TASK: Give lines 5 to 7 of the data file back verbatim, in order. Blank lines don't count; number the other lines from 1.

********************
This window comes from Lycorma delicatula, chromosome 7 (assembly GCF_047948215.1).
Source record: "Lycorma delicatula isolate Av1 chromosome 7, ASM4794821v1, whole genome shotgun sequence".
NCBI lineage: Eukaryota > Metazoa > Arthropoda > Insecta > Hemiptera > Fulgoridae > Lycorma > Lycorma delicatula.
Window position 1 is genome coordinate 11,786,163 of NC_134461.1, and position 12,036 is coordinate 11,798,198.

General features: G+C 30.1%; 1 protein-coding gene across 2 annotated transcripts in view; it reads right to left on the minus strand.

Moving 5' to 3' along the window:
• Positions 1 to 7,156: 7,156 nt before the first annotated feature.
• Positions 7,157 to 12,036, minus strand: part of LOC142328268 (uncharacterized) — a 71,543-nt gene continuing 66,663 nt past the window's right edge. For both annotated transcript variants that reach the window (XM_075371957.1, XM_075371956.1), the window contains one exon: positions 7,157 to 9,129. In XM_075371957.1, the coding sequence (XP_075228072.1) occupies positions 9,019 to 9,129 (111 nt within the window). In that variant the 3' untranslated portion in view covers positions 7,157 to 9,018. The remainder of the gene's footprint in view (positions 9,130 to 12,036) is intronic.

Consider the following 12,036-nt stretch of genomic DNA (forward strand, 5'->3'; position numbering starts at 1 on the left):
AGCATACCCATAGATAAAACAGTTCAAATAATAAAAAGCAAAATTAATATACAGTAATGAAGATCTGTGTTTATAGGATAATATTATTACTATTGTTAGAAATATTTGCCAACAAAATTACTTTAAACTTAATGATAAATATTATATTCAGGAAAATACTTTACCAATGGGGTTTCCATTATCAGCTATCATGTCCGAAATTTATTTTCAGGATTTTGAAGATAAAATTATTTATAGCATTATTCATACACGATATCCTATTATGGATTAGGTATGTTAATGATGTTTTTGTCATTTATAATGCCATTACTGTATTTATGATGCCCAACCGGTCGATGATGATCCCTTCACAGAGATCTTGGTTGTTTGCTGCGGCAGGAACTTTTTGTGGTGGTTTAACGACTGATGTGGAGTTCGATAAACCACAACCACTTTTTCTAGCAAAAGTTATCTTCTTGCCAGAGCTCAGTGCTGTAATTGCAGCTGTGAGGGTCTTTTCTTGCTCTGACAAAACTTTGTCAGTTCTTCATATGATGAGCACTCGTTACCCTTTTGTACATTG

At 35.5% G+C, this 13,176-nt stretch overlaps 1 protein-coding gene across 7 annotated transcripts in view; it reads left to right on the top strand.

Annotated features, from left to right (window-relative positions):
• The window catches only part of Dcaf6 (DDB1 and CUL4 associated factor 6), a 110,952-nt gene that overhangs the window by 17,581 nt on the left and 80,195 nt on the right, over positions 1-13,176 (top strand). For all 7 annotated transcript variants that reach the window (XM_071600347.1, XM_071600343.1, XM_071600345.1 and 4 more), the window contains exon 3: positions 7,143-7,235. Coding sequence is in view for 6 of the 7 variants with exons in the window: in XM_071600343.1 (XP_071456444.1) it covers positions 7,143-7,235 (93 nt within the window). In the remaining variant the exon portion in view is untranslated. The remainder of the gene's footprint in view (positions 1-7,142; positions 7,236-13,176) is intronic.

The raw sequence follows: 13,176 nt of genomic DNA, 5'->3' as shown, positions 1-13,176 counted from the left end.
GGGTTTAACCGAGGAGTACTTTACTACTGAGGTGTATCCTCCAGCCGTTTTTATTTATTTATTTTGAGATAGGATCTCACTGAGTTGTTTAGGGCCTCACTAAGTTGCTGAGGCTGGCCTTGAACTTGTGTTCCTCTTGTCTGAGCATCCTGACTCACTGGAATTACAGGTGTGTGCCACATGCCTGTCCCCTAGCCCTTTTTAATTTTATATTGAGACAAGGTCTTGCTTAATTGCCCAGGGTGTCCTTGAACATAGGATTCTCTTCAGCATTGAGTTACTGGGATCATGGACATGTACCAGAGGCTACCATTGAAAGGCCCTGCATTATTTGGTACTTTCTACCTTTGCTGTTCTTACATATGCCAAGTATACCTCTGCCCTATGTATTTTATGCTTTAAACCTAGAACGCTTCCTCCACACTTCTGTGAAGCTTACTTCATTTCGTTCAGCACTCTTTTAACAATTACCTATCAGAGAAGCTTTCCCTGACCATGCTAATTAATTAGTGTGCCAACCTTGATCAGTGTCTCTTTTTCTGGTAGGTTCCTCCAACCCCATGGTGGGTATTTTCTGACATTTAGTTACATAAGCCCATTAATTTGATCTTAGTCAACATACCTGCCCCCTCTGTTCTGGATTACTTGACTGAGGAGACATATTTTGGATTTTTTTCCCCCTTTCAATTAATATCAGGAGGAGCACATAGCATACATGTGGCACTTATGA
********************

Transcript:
General features: G+C 30.1%; 1 protein-coding gene across 2 annotated transcripts in view; it reads right to left on the minus strand.

Moving 5' to 3' along the window:
• Positions 1 to 7,156: 7,156 nt before the first annotated feature.